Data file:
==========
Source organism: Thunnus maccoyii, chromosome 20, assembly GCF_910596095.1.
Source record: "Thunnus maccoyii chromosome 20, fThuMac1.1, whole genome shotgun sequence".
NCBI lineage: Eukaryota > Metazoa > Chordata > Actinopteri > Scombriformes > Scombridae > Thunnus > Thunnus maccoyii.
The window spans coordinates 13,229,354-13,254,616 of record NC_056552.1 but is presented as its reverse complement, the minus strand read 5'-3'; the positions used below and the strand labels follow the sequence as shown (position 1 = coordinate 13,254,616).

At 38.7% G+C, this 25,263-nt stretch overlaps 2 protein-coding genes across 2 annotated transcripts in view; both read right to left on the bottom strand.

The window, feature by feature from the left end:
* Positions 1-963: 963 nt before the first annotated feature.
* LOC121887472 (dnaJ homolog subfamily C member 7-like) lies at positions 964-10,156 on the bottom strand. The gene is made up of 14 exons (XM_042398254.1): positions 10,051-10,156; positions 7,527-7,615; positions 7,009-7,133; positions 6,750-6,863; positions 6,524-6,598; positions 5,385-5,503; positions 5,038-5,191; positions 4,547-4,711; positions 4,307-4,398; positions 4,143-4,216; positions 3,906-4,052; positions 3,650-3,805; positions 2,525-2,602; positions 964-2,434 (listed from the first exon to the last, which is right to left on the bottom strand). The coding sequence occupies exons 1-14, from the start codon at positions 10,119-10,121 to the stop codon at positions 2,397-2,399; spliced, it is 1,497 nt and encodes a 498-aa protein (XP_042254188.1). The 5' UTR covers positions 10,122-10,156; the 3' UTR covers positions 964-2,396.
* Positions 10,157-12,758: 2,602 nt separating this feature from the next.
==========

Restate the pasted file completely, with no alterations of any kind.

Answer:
Source organism: Thunnus maccoyii, chromosome 20, assembly GCF_910596095.1.
Source record: "Thunnus maccoyii chromosome 20, fThuMac1.1, whole genome shotgun sequence".
NCBI lineage: Eukaryota > Metazoa > Chordata > Actinopteri > Scombriformes > Scombridae > Thunnus > Thunnus maccoyii.
The window spans coordinates 13,229,354-13,254,616 of record NC_056552.1 but is presented as its reverse complement, the minus strand read 5'-3'; the positions used below and the strand labels follow the sequence as shown (position 1 = coordinate 13,254,616).

At 38.7% G+C, this 25,263-nt stretch overlaps 2 protein-coding genes across 2 annotated transcripts in view; both read right to left on the bottom strand.

The window, feature by feature from the left end:
* Positions 1-963: 963 nt before the first annotated feature.
* LOC121887472 (dnaJ homolog subfamily C member 7-like) lies at positions 964-10,156 on the bottom strand. The gene is made up of 14 exons (XM_042398254.1): positions 10,051-10,156; positions 7,527-7,615; positions 7,009-7,133; positions 6,750-6,863; positions 6,524-6,598; positions 5,385-5,503; positions 5,038-5,191; positions 4,547-4,711; positions 4,307-4,398; positions 4,143-4,216; positions 3,906-4,052; positions 3,650-3,805; positions 2,525-2,602; positions 964-2,434 (listed from the first exon to the last, which is right to left on the bottom strand). The coding sequence occupies exons 1-14, from the start codon at positions 10,119-10,121 to the stop codon at positions 2,397-2,399; spliced, it is 1,497 nt and encodes a 498-aa protein (XP_042254188.1). The 5' UTR covers positions 10,122-10,156; the 3' UTR covers positions 964-2,396.
* Positions 10,157-12,758: 2,602 nt separating this feature from the next.